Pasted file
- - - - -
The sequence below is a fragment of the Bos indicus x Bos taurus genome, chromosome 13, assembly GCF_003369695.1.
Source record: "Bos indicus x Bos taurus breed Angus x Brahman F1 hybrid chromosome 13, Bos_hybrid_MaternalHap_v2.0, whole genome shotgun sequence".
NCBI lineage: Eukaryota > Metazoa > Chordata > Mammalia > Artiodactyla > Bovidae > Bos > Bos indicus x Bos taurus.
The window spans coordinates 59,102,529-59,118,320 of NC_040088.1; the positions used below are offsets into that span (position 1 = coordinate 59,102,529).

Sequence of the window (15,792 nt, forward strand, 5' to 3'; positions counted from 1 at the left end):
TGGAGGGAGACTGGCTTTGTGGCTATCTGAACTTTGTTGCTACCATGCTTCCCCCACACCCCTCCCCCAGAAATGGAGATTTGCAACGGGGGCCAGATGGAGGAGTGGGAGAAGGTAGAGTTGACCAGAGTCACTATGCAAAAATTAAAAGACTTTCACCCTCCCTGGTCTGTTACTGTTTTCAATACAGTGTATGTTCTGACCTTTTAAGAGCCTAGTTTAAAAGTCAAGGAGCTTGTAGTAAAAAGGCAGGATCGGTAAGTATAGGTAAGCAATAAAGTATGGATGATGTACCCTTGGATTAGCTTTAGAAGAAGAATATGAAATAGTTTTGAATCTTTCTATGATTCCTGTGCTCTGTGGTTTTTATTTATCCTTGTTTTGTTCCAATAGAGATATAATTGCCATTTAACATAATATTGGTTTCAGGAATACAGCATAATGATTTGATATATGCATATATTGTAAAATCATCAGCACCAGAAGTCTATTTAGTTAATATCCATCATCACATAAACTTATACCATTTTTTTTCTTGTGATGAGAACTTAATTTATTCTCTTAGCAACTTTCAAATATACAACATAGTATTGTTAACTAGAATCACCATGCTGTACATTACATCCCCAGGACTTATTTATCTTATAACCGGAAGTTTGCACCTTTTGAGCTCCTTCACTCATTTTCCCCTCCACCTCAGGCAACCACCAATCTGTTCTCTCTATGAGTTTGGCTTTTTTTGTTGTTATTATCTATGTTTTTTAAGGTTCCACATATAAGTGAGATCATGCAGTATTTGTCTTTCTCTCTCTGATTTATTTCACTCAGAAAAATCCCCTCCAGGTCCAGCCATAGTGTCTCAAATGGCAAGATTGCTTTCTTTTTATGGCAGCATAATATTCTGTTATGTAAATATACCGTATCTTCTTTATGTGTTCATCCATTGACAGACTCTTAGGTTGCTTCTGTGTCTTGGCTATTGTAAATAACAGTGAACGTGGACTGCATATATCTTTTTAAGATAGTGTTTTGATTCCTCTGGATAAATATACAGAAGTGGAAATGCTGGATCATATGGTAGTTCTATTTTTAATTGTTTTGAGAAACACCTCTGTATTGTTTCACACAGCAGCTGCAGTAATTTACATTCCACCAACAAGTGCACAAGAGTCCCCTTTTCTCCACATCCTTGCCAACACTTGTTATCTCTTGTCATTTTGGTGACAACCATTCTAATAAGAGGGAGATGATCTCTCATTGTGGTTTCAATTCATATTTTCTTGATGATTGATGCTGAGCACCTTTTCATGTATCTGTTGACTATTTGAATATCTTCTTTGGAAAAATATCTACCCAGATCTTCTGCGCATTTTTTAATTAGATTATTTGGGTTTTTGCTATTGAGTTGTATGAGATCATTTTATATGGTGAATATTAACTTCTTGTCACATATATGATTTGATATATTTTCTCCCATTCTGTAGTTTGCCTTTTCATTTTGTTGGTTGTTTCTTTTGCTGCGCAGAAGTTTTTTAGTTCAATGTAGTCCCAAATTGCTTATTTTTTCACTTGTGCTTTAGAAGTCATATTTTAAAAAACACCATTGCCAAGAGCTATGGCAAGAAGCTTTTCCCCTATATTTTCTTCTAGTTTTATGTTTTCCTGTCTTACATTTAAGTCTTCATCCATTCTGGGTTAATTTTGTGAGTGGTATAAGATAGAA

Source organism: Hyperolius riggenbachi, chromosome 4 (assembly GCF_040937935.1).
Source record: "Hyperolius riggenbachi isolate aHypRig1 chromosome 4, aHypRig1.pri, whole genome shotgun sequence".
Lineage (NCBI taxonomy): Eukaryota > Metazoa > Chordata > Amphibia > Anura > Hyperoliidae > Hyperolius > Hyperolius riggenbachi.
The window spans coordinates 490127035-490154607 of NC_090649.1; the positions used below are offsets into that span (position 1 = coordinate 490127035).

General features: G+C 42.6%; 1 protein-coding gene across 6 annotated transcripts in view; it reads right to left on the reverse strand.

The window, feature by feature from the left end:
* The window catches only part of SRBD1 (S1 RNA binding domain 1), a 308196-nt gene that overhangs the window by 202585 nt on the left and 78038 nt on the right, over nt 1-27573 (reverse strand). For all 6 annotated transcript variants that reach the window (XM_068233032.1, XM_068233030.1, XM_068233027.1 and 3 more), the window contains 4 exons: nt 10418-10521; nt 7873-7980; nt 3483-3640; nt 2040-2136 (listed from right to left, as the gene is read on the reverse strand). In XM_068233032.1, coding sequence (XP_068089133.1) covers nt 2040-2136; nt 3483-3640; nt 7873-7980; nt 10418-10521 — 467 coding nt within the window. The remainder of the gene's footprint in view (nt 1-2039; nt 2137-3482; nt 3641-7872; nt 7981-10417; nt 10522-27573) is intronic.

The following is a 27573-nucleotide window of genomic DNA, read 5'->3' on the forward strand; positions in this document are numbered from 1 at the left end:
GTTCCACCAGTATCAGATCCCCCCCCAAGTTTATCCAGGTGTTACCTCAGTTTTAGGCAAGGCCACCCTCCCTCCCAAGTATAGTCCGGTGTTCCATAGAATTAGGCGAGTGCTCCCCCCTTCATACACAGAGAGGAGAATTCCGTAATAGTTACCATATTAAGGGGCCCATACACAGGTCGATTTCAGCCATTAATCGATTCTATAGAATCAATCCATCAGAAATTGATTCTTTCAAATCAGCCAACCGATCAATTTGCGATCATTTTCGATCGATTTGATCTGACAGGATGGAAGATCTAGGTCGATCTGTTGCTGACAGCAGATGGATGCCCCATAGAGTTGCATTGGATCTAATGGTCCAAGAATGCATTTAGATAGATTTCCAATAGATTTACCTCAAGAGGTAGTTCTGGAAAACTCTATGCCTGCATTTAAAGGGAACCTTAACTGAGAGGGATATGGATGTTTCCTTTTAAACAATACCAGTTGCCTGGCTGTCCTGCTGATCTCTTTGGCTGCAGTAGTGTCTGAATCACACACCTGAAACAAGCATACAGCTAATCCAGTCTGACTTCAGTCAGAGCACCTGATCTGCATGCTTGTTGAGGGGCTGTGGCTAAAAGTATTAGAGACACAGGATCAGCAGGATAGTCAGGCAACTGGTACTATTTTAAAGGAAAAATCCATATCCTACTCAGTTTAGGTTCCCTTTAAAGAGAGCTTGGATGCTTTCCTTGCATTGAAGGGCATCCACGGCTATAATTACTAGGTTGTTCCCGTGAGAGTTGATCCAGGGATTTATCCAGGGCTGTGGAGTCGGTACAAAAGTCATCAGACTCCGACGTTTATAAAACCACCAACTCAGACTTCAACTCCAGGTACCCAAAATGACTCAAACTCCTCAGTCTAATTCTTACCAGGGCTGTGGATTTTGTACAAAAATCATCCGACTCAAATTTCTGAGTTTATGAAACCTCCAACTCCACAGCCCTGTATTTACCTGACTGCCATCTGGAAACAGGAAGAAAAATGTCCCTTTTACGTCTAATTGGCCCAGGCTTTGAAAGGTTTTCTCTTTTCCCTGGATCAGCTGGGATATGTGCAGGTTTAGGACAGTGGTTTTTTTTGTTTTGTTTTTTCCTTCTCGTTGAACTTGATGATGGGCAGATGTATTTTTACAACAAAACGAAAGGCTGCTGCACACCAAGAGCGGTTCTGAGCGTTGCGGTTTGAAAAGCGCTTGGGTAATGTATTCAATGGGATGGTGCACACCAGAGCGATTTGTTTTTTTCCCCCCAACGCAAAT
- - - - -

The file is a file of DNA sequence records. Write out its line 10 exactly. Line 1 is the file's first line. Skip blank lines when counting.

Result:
The window spans coordinates 490127035-490154607 of NC_090649.1; the positions used below are offsets into that span (position 1 = coordinate 490127035).